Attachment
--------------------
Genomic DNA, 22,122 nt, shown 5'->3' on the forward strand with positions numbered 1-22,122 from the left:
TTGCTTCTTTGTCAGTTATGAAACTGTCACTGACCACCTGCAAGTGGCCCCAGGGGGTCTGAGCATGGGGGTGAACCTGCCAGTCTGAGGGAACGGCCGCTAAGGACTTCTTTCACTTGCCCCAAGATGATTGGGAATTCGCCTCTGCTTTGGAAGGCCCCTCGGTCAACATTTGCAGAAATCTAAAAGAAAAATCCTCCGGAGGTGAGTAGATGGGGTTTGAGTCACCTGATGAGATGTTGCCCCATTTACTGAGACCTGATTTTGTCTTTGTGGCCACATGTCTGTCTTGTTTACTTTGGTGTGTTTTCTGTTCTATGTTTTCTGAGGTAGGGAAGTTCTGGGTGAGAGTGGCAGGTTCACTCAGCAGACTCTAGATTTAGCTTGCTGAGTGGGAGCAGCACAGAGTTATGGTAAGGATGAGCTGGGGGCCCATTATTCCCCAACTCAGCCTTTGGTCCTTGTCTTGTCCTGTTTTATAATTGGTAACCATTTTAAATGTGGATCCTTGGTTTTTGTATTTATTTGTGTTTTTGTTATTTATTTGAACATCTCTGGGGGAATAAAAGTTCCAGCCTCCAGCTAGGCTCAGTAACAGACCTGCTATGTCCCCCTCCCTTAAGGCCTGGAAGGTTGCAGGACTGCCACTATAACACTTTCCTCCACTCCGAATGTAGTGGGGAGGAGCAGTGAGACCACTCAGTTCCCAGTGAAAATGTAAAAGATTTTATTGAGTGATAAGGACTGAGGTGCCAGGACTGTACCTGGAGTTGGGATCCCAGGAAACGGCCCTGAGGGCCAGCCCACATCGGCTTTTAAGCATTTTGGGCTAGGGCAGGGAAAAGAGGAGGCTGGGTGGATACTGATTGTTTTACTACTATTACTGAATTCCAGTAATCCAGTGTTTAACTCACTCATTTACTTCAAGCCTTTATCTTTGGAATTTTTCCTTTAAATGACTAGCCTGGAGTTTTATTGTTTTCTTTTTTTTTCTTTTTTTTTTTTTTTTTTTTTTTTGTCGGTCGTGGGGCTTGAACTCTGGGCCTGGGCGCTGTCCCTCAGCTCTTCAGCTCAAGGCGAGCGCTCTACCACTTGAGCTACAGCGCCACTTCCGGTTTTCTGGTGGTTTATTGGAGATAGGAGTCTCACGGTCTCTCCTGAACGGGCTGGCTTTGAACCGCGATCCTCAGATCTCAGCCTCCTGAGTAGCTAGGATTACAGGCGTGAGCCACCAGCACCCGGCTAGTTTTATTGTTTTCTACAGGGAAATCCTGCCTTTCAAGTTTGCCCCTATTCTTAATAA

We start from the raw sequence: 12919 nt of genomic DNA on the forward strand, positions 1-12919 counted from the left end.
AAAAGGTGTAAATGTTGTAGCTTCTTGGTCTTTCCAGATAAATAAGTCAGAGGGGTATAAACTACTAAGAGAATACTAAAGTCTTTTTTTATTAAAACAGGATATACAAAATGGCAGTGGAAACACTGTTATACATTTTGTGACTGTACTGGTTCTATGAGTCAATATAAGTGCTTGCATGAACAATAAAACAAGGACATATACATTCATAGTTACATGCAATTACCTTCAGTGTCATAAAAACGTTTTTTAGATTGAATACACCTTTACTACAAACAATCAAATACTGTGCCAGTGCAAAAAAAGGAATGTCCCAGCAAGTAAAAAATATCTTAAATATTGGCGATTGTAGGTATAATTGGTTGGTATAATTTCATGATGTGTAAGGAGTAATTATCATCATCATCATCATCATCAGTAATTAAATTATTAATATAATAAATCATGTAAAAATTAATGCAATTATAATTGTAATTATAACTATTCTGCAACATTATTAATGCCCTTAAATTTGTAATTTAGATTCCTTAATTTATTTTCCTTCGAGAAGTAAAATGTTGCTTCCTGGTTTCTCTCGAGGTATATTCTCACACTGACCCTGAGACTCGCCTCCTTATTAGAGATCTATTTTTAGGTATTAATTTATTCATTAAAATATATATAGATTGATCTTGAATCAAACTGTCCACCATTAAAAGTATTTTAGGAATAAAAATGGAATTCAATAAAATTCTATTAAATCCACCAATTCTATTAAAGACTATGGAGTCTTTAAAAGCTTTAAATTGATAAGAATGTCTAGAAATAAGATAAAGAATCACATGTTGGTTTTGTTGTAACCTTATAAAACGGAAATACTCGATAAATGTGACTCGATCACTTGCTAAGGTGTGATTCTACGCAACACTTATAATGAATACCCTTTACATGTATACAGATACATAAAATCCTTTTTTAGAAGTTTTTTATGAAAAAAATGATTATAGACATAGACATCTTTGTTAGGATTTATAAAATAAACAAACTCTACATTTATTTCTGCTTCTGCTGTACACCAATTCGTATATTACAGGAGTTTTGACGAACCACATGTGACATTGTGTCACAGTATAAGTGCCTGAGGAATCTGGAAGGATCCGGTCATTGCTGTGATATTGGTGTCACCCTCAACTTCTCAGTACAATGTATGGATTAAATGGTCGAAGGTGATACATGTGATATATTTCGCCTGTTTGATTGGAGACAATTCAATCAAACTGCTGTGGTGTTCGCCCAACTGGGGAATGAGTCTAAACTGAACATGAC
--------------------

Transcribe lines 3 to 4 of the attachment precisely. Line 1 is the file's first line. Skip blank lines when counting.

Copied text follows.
We start from the raw sequence: 12919 nt of genomic DNA on the forward strand, positions 1-12919 counted from the left end.
AAAAGGTGTAAATGTTGTAGCTTCTTGGTCTTTCCAGATAAATAAGTCAGAGGGGTATAAACTACTAAGAGAATACTAAAGTCTTTTTTTATTAAAACAGGATATACAAAATGGCAGTGGAAACACTGTTATACATTTTGTGACTGTACTGGTTCTATGAGTCAATATAAGTGCTTGCATGAACAATAAAACAAGGACATATACATTCATAGTTACATGCAATTACCTTCAGTGTCATAAAAACGTTTTTTAGATTGAATACACCTTTACTACAAACAATCAAATACTGTGCCAGTGCAAAAAAAGGAATGTCCCAGCAAGTAAAAAATATCTTAAATATTGGCGATTGTAGGTATAATTGGTTGGTATAATTTCATGATGTGTAAGGAGTAATTATCATCATCATCATCATCATCAGTAATTAAATTATTAATATAATAAATCATGTAAAAATTAATGCAATTATAATTGTAATTATAACTATTCTGCAACATTATTAATGCCCTTAAATTTGTAATTTAGATTCCTTAATTTATTTTCCTTCGAGAAGTAAAATGTTGCTTCCTGGTTTCTCTCGAGGTATATTCTCACACTGACCCTGAGACTCGCCTCCTTATTAGAGATCTATTTTTAGGTATTAATTTATTCATTAAAATATATATAGATTGATCTTGAATCAAACTGTCCACCATTAAAAGTATTTTAGGAATAAAAATGGAATTCAATAAAATTCTATTAAATCCACCAATTCTATTAAAGACTATGGAGTCTTTAAAAGCTTTAAATTGATAAGAATGTCTAGAAATAAGATAAAGAATCACATGTTGGTTTTGTTGTAACCTTATAAAACGGAAATACTCGATAAATGTGACTCGATCACTTGCTAAGGTGTGATTCTACGCAACACTTATAATGAATACCCTTTACATGTATACAGATACATAAAATCCTTTTTTAGAAGTTTTTTATGAAAAAAATGATTATAGACATAGACATCTTTGTTAGGATTTATAAAATAAACAAACTCTACATTTATTTCTGCTTCTGCTGTACACCAATTCGTATATTACAGGAGTTTTGACGAACCACATGTGACATTGTGTCACAGTATAAGTGCCTGAGGAATCTGGAAGGATCCGGTCATTGCTGTGATATTGGTGTCACCCTCAACTTCTCAGTACAATGTATGGATTAAATGGTCGAAGGTGATACATGTGATATATTTCGCCTGTTTGATTGGAGACAATTCAATCAAACTGCTGTGGTGTTCGCCCAACTGGGGAATGAGTCTAAACTGAACATGAC